I’m sure we’ve missed something. If you have any other questions, please don’t hesitate to reach out and ask them. We’re here for you.

“The aim of our charge is love that issues from a pure heart and a good conscience and a sincere faith,” 1 Tim 1:5.

Brian (on behalf of your elders)

Urgent Letter to The Mount Church

Dear beloved TMC,

As I’m sure you’re aware, our world is in the middle of a pandemic. There is a coronavirus called SARS Covid-2 tragically making its way through the global population, producing in the infected the disease now known as COVID-19. It is a respiratory disease. As of March 11, it’s spread to more than 115 countries, resulting in 126,300 cases (N).

Of these cases, 90% have produced only minor conditions. Almost, 4,700 people have died worldwide, mostly outside of the US. The New England Journal of Medicine projects a 1% mortality rate when all is said and done. For comparison, the now ‘common’ flu has a mortality rate of 0.1%. It also has a vaccination, whereas this strain of the coronavirus does not. It is mostly acute in it’s aggravations amongst the elderly and the immuno-compromised.

Coronavirus is transmitted through small droplets of liquid from coughs or sneezes, and by touching things these droplets have touched. It enters the body through the mouth, nose, or eyes, and has an incubation period between 2-14 days. The longer incubation period is particularly troubling. It gives folks license to move around for nearly two weeks without any symptoms when, unfortunately, they’ve been carriers of the virus to, potentially, anyone they’ve been around.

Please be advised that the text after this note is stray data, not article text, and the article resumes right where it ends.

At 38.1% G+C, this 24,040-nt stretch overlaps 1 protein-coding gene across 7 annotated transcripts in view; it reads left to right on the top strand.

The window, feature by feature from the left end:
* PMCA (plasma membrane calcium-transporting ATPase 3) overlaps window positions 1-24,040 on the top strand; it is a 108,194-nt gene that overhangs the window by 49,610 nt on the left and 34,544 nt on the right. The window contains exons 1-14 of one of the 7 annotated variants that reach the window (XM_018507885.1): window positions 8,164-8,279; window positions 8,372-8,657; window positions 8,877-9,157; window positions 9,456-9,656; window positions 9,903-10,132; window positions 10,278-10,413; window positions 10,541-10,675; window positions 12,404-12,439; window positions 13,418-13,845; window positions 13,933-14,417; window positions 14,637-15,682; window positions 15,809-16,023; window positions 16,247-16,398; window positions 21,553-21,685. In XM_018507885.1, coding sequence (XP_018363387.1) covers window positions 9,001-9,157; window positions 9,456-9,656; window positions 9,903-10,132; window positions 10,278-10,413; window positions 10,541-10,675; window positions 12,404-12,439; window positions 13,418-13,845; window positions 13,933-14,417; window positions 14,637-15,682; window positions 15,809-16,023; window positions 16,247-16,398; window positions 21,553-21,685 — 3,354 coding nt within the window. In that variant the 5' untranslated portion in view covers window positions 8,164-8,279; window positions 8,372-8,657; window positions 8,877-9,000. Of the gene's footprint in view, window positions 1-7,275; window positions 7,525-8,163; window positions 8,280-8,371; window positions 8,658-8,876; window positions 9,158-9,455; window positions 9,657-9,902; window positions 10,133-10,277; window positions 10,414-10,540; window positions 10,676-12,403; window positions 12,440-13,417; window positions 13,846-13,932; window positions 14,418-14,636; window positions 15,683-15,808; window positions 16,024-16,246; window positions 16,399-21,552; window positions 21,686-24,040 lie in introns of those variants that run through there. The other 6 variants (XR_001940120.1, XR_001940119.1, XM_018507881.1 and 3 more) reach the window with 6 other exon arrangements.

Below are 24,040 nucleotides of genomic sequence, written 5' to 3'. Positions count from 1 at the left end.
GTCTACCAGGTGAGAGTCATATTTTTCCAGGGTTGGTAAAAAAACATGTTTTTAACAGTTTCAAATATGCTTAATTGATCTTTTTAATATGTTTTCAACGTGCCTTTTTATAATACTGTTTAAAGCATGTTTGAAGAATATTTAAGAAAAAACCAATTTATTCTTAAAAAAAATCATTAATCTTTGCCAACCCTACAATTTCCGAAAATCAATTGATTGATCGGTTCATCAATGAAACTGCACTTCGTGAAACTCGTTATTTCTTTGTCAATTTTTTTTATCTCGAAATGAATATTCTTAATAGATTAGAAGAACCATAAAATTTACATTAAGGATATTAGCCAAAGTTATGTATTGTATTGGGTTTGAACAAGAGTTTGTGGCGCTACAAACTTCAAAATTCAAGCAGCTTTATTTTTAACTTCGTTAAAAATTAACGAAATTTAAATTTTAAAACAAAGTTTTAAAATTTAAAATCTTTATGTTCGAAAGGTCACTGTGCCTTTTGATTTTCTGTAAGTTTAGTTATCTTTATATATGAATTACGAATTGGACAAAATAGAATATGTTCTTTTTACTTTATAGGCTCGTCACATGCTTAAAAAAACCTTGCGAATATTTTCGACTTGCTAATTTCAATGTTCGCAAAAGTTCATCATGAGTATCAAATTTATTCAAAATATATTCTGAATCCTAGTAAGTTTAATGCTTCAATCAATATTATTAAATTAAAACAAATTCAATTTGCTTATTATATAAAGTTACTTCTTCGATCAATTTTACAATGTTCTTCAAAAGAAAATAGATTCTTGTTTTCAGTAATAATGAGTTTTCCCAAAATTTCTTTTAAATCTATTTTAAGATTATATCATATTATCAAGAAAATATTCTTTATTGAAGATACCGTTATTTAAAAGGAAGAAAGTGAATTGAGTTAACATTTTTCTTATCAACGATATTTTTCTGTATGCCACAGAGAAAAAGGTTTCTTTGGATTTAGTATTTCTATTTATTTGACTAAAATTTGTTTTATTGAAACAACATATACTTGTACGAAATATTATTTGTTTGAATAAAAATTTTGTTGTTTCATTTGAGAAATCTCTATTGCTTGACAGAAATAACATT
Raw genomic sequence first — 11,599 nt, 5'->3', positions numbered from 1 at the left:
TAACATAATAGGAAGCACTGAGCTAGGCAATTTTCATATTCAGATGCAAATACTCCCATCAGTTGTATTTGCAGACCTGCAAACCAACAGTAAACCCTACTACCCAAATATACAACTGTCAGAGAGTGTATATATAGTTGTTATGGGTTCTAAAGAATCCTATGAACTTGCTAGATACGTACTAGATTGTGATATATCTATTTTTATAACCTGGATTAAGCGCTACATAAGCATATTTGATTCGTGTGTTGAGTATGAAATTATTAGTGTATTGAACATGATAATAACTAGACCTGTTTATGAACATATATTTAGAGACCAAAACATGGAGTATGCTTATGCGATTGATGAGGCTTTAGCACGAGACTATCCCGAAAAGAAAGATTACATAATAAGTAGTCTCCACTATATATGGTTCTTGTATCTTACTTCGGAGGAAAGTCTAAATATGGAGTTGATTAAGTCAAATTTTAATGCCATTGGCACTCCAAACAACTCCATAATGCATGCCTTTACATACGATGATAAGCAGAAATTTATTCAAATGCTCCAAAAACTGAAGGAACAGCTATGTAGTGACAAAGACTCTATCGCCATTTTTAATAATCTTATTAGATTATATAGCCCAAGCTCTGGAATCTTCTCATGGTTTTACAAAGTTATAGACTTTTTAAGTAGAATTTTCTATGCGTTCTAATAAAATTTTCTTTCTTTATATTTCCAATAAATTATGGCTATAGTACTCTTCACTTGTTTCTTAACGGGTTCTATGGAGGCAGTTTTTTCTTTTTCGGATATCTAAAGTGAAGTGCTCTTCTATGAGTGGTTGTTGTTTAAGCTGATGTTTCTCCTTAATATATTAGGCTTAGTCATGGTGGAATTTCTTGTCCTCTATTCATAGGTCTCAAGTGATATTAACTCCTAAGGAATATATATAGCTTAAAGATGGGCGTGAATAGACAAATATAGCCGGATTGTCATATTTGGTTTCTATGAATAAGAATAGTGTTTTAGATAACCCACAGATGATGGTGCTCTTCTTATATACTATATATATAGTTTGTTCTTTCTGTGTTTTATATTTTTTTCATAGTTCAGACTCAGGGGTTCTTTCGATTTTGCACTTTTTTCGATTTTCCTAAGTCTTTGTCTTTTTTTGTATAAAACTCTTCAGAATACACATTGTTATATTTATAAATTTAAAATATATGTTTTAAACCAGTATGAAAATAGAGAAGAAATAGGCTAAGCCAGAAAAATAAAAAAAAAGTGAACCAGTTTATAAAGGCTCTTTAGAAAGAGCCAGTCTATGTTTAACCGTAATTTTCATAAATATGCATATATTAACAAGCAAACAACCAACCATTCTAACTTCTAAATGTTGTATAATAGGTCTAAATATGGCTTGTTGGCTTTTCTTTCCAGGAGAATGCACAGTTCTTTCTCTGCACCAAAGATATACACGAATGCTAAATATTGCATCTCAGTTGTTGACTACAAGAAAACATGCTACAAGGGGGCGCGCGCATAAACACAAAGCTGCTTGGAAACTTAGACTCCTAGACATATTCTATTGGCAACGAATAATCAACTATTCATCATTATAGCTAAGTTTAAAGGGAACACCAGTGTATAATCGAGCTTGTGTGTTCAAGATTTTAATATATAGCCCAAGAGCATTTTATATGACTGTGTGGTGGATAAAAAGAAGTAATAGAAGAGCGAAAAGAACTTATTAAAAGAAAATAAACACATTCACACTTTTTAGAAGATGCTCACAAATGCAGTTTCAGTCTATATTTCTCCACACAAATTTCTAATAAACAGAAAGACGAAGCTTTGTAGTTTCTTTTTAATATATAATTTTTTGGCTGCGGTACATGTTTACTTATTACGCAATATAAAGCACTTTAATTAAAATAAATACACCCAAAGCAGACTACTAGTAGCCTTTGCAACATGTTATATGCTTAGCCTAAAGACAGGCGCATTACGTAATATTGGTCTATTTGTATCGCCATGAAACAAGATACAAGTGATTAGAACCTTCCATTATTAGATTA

For this reason, the informed powers that be are calling for social distancing. The idea, well-proven by graphs from the Spanish flu of 1918, is that the sooner the general populace takes appropriate precautions, the greater likelihood that the virus will be relatively contained and lives spared. The other consideration in this is that we only have so many hospital beds and ventilators in the US. If by negligence, we let the virus spike, hospitals will be overrun, and the fallout will be devastating.


After consultation with other area pastors, we will be canceling corporate worship in our regular meeting space through the end of March. That includes tomorrow, Sunday, March 15, Sunday, March 22, and Sunday, March 29. Know that we are closely monitoring the situation, so that if at any time the situation changes for the better, this decision can and will be amended. Likewise, if it continues to worsen, we will have to extend this suspension. At the present hour, however, this route seems to be most wise and charitable to one another and our broader community.


Your elders will be meeting this Tuesday to further address our response as a church to this pandemic, hopefully, with greater light being shed upon it in the coming days. More immediately, in consideration of the age of those who most consistently serve in our Clothes Closet, it’s deemed best that this service to our broader community also be suspended indefinitely. It also seems to be wisest to rescind our participation in DNOW, as well as cancel our discipleship quarterly scheduled for the evening of Sunday, March 29. We will also be suspending the non-church specific women’s study on Tuesday evenings.

Here are some further, initial thoughts in light of this two-week suspension of corporate worship: